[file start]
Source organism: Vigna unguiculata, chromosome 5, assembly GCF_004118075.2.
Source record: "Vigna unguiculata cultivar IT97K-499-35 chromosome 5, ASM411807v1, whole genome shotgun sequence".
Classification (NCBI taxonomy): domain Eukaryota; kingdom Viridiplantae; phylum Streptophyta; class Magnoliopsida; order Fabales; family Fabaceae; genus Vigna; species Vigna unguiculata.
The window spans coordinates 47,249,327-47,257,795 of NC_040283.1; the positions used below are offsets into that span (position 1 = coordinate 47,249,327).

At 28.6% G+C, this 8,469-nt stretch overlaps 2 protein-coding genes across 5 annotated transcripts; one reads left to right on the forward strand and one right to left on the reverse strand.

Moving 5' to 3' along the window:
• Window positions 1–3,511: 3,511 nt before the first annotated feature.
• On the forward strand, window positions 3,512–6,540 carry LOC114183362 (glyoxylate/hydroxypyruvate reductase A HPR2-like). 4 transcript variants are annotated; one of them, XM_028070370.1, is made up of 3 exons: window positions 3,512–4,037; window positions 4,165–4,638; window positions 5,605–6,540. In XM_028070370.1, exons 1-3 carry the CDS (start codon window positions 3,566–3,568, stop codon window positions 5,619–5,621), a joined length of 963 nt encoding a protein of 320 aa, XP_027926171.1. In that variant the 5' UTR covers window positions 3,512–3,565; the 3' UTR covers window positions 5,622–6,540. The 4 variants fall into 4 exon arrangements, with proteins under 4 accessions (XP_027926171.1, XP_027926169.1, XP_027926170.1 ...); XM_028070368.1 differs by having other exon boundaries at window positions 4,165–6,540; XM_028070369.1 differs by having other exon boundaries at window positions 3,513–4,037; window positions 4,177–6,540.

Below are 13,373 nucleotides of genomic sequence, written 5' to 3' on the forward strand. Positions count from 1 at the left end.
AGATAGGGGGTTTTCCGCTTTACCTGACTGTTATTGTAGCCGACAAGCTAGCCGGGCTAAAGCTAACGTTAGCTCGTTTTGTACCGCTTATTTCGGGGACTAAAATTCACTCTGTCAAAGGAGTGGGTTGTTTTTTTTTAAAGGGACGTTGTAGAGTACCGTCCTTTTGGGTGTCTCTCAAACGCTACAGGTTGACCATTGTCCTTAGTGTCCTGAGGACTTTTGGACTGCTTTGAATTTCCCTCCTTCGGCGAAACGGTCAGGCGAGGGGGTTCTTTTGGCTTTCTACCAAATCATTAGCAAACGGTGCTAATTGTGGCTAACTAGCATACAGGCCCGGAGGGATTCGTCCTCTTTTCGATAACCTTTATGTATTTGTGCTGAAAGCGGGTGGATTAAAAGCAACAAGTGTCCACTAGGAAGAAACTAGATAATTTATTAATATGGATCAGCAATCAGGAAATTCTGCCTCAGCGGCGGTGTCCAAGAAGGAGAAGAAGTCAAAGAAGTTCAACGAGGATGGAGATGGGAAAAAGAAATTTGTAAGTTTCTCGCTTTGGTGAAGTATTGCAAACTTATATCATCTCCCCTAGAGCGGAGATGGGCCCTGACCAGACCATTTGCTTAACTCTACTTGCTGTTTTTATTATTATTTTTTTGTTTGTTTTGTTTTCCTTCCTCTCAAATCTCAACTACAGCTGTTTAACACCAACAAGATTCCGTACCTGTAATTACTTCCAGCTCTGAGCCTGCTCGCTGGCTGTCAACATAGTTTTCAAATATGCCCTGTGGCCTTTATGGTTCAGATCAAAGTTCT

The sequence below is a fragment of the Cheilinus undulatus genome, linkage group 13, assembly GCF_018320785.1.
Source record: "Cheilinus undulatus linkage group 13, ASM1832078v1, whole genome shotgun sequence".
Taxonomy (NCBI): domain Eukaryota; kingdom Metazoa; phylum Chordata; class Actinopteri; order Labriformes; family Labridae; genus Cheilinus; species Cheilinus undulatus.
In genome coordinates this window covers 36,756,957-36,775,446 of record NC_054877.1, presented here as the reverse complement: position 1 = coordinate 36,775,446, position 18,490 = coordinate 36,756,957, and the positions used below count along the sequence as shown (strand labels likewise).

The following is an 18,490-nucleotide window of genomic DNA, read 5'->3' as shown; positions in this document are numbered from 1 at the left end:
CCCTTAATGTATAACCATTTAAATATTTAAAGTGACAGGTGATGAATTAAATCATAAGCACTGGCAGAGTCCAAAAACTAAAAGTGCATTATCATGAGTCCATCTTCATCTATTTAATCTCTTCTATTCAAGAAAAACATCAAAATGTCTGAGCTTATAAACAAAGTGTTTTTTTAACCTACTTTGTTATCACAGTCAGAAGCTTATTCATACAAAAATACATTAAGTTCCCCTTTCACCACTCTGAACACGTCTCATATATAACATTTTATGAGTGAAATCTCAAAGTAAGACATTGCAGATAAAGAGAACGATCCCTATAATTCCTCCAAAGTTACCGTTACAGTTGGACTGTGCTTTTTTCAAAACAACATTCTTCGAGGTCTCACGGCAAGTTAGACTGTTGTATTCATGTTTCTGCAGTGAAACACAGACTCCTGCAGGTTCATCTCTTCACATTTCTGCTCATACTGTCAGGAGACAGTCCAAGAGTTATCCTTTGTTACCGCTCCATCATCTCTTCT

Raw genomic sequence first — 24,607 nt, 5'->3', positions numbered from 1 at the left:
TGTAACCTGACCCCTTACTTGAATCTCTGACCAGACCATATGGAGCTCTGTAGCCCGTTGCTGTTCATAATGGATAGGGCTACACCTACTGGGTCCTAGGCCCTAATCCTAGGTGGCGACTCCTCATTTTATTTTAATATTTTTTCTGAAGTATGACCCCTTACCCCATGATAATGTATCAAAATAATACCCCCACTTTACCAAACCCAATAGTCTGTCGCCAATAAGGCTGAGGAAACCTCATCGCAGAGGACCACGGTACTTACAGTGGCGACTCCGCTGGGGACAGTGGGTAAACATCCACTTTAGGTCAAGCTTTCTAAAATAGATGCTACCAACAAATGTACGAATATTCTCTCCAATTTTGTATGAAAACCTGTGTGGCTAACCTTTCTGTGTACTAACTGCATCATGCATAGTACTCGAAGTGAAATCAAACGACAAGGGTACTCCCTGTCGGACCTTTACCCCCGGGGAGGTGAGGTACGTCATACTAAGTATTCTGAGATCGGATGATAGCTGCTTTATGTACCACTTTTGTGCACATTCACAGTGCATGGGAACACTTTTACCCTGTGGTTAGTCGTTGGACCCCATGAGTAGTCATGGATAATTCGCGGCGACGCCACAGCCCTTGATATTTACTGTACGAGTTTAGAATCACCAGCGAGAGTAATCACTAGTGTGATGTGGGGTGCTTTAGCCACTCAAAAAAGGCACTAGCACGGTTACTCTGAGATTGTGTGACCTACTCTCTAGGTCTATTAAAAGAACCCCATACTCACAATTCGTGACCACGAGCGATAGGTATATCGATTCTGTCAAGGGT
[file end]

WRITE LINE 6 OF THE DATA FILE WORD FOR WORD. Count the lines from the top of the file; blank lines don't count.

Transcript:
Moving 5' to 3' along the window: